One of the oldest clichés when it comes to writing advice is that if you want to write, you need to make time to read and you need to read a lot. I will confirm: yes, yes that’s absolutely true.
It’s entirely subjective evidence, but I find in my own life that when I do hit the rare dry spell writing, I’ve also hit a similar dry-spell reading. Perhaps life is just getting in the way too much. Perhaps I’m reading a particularly lengthy book that I’m not enjoying as much as I’d like and is “bottlenecking” my desire to get back to things. Or perhaps I just find myself seeking other, less engaging forms of media that week. (I enjoy games, the Lego games especially).
All that is fine as a temporary issue, but if you don’t have the discipline to finish a book, how do you expect to have the discipline to… well… finish a book? But it’s more than that. It’s a creative muscle that you’re flexing when you read, and it’s informing how and how well you write. I’ll attempt to break down my experience and the pseudo-science behind it.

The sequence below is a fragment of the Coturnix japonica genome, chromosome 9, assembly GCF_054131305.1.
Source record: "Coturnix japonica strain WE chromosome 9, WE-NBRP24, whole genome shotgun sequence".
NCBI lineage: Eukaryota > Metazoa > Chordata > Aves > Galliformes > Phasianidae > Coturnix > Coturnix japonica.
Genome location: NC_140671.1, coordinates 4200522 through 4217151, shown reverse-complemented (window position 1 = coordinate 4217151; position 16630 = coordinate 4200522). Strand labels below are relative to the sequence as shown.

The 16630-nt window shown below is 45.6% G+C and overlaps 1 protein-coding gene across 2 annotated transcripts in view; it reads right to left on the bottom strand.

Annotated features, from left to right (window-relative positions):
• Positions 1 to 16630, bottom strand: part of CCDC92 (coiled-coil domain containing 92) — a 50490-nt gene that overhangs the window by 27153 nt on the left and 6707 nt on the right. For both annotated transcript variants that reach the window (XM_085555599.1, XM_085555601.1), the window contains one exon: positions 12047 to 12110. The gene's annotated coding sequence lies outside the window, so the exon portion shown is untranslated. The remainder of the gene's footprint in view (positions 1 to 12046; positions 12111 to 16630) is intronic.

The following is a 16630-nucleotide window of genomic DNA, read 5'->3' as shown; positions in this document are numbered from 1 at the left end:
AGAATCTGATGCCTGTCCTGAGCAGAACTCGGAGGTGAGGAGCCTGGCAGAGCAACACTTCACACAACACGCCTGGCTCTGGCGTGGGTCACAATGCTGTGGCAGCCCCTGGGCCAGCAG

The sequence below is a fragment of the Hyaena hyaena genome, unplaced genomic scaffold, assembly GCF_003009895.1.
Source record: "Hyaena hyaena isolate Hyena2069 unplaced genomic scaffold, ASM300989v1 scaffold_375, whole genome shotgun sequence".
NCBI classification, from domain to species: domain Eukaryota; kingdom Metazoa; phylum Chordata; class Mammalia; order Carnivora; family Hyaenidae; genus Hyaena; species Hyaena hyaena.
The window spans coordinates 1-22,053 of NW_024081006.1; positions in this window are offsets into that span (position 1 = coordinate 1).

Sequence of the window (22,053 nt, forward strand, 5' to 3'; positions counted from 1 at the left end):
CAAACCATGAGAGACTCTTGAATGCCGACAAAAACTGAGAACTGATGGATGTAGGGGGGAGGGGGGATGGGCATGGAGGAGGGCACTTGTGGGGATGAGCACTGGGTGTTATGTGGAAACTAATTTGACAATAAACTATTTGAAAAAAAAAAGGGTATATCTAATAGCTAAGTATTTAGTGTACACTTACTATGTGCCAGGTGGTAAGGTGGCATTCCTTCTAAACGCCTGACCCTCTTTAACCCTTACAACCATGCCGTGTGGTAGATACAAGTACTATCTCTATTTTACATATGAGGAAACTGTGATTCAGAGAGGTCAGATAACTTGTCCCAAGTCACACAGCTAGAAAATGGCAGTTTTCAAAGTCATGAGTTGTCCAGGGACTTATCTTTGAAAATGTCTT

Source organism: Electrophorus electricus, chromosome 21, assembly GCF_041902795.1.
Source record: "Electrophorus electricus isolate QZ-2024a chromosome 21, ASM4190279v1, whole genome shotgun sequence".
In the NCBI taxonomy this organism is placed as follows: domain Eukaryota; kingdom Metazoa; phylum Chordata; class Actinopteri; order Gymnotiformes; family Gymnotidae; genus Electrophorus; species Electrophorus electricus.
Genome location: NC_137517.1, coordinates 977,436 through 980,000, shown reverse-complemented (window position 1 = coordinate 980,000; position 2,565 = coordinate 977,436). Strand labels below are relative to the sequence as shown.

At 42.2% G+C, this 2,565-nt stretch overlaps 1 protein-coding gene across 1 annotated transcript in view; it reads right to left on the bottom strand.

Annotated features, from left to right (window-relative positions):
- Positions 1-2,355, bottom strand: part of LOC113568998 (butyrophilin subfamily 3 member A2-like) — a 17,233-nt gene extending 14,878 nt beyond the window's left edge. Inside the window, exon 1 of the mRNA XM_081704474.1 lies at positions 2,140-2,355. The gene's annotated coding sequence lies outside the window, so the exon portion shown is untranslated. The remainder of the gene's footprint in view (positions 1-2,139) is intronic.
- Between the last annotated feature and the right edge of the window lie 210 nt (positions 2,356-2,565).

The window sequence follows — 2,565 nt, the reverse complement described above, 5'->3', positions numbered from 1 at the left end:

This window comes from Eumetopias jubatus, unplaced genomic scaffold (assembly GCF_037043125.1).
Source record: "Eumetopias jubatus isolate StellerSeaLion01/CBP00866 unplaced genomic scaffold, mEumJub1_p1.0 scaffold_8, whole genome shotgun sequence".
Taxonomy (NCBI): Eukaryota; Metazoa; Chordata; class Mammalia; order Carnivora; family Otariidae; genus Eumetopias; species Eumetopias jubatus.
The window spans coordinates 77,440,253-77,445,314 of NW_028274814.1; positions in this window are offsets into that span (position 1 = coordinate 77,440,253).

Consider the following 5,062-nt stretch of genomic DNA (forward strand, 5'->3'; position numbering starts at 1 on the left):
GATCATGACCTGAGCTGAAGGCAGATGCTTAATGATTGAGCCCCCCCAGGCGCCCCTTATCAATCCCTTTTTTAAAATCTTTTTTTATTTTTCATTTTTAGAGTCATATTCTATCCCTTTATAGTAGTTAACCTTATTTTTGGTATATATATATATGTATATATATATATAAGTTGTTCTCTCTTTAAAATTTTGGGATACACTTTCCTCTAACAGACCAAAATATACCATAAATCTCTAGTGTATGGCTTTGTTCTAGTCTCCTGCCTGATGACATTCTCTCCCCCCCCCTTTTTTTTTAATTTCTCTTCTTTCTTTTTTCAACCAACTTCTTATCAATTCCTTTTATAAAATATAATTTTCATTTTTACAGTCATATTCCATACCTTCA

“If you don’t have time to read, you don’t have the time (or the tools) to write. Simple as that.” — Stephen King, On Writing.
Reading — and writing — are both global processes. By which I mean, when at their best, they are using both the right and left hemispheres of the brain. Reading a book isn’t a simple one-action, it’s a complex series of actions that is going on within you: there’s the actual act of reading and understanding the symbols representing language before you, but also the picturing of what you’re seeing. These pictures are both drawn from memory and imagined whole-cloth by you. There is also a predictive nature to reading, when you’re unconsciously noticing the patterns taking place in the plot and story and using it to predict where that story is going. These predictions and then mitigated and adjusted with each new sentence — each new bit of patterned information — you receive. With all this going on, it’s amazing people say they’re just going to “relax and read a book,” because it takes a lot of work.